Black samba kick

See that girl, watch her scream, kicking the dancing queen… (Photo credit: jumfer)

Bob Dylan: Blowing in the Wind. You discover some surprising things in songs. For example, did you know that Bob Dylan isn’t just a singer? He is also a naturalist, on a par with Richard Attenborough. If you don’t believe me, check it out for yourselves in his song “Blowing in the wind”: “The ants are my friends, they’re blowing in the wind.” See?

Starship: We built this city on rock and roll. Another big favourite that combined cookery, music and urban construction. Come on, hands up… who bopped around school discos singing themselves hoarse with “We built this city…. ta, ta… We built this city on saaaussage rolls, we built this city, we built this city on sauuusssaaaage ro-holls“?

Toto: Africa. I felt very sorry for Toto back in ’82. I couldn’t work out whether he’d  left his brains or blessed the drains down in Africa, but neither sound too appealing to me.

Phil Collins. King of the romantico-depressive genre, Phil did manage to come up with some more refreshing lines. We discovered that he is a secret lover of the winter season in his chart-topping “In the Air Tonight” when he declared: “I’ve been waiting for this snowman for all my life, oh yeah….” I do however have a soft spot for his great song, “Every time you go away,” presumably dedicated to the butcher who is desperately in love with his customer: “Every time you go away, you take a piece of meat with you.

Tetra Pak® - Housewife at the dairy counter in...

Every time you go away, you take a piece of meat with you… (Photo credit: Tetra Pak)

Black Sabbath: Paranoid. Mondegreens have also got some singer-songwriters in trouble – Ozzy Osbourne actually had to put things straight when the group was accused of singing “I tell you to end your life” in the song “Paranoid”, when the text actually said « I tell you to enjoy life ».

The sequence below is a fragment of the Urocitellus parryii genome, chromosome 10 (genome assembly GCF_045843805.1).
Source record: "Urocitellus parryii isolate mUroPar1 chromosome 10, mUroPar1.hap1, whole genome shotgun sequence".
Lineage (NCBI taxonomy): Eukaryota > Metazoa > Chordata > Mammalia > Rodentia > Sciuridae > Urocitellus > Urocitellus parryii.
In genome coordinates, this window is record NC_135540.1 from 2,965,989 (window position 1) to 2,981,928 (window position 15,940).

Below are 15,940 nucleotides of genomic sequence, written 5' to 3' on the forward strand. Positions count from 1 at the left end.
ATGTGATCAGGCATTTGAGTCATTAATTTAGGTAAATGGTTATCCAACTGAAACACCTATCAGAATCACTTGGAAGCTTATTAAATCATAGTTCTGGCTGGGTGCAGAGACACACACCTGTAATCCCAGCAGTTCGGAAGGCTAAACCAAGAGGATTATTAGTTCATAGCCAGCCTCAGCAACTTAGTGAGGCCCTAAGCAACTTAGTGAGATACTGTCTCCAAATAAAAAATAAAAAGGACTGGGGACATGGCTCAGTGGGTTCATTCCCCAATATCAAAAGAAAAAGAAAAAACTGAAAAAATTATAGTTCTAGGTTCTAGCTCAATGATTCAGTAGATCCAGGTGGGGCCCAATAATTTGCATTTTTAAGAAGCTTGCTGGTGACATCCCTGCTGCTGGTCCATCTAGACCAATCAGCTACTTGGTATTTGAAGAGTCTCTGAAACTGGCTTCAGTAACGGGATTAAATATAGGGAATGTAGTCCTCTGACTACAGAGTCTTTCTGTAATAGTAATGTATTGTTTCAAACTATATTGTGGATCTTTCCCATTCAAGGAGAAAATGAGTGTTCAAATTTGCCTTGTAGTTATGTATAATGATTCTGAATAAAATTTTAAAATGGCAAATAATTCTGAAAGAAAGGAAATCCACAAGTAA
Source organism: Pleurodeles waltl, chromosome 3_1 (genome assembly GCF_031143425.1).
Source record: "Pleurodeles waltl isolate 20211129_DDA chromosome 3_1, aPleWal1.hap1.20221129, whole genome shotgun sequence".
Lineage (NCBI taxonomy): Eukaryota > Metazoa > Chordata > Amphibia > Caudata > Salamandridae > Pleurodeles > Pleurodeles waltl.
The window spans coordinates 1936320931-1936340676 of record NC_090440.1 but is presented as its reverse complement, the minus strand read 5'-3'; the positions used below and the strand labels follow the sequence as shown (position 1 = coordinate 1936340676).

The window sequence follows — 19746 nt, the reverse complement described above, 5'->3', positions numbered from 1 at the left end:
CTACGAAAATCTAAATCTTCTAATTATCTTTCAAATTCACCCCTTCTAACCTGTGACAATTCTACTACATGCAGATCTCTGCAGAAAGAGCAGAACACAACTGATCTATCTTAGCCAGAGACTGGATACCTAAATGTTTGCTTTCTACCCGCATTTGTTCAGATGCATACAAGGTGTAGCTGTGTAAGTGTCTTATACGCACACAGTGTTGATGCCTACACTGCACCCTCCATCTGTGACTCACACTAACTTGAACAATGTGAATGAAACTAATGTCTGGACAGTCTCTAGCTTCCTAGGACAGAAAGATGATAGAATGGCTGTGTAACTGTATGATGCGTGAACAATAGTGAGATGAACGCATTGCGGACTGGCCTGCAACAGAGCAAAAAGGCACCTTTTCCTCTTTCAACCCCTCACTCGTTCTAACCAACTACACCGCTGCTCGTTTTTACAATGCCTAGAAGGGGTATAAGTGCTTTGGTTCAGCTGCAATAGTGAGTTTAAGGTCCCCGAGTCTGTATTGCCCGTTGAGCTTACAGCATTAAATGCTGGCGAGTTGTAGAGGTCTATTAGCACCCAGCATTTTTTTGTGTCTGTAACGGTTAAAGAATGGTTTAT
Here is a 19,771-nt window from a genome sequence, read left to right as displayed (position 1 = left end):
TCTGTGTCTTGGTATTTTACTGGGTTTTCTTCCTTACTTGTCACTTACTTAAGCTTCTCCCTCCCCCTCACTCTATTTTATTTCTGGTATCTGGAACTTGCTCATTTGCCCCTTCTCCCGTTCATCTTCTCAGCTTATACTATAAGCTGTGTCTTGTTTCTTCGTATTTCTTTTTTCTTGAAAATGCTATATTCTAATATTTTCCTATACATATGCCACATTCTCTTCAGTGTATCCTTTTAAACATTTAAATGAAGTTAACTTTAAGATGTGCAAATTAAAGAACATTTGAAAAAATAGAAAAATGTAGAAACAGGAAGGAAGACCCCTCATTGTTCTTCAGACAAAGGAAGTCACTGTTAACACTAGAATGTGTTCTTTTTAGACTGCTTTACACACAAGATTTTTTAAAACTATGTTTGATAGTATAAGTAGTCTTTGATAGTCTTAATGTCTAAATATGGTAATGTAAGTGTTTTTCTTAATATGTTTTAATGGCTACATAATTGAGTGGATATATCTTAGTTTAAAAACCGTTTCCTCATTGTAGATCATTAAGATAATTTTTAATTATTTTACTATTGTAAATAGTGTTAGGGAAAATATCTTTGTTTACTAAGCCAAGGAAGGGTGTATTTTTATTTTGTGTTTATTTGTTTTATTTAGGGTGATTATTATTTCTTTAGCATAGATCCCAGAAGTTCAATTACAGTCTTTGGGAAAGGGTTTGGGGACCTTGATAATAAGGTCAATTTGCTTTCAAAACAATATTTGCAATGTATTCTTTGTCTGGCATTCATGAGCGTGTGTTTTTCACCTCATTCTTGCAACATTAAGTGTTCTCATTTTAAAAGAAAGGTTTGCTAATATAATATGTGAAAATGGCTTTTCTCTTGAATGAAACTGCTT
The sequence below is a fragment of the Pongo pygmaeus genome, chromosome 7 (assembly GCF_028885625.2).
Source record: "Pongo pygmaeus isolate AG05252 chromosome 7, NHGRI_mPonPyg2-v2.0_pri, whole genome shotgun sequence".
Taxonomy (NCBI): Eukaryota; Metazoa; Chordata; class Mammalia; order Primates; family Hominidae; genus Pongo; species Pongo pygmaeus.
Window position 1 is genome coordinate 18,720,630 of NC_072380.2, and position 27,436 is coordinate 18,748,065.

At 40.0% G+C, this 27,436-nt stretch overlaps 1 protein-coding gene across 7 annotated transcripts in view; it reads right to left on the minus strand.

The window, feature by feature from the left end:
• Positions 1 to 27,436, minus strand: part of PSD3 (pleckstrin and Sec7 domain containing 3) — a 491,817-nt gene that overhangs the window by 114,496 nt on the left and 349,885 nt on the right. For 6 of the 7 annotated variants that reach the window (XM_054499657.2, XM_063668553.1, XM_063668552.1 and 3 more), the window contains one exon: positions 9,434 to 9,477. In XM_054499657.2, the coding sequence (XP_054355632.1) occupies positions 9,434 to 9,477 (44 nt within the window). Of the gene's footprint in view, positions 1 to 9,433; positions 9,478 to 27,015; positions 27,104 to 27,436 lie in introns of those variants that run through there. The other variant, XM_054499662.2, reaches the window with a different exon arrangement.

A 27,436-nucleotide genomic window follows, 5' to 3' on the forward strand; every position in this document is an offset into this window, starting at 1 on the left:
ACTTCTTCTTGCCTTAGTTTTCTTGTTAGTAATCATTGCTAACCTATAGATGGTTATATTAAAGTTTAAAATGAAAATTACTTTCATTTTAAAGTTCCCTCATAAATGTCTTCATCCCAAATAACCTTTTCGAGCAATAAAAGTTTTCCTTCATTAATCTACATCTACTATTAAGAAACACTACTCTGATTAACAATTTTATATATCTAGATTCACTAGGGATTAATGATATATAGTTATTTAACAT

The Beatles.  Ok, don’t be shy. Hands up if you sang “she has a chicken to ride“. The Beatles’ attempt to get the great British public singing in French also failed dismally, with many of my school friends happily crooning “Sunday monkey play piano song, play piano song” instead of “Sont des mots qui vont très bien ensemble, très bien ensemble” in “Michelle”. I was surprised by “Lucy in the sky with diamonds” until I realised that “the girl with colitis goes by” is actually ” the girl with kaleidoscope eyes“.

Soon we’ll be able to sing Christmas songs, and I can’t wait for my favourite festive mondegreens, like “Olive, the other reindeer, used to laugh and call him names”. Those memories will hit me again, like when school assembly sang  “sleeep in heeeavenly peasssss,” and I imagined Jesus kipping in a plateful of Christmas vegetable trimmings, covered with bacon blankets. “Later on, we’ll perspire, as we dream by the fire….” Roll on Christmas!

What are your favourite mondegreens? If you’re not asleep already, I’ll leave you with the all-time mondegreen classic by Creedence Clearwater Revival, “There’s a bathroom on the right.” Happy bopping around your office/kitchen/camping car…. and watch out for those pants outside the door.

Melodious discord and the generation gap.

Life without music is as difficult to imagine as fish without chips, a bath without bubbles or Die Hard without Bruce Willis. Music is my equivalent of Mary Poppin’s spoonful of sugar, and I can often be seen using my broom as a guitar as I do the housework, singing myself hoarse along with Billy Idol on my headphones. So it was par for the course that I was chirping along loudly to 1980’s classics on my way down the motorway to pick up Bigfoot and his chosen counterpart from the lycée last week (more about Bigfoot here).

On the return trip, I flipped the radio back on just in time for Bananarama’s “Venus”. “Yeah!!!” I enthused as I turned the volume up. “Have you heard any Bananarama before, guys?” I was greeted by an uncomfortable silence, and glanced into the rearview mirror. Concerned glances were being exchanged between sixteen-year-old Bigfoot and his chosen counterpart, who then flashed an embarrassed smile at the gear stick and said “Urrr, no….” before they both collapsed into giggles. “Don’t laugh, or I’ll start singing. And I know all the words,” I threatened. They obviously took me seriously, as they then asked for NRJ – a radio station for brainless French teens in need of a lobotomy. I know, I’m a bad loser.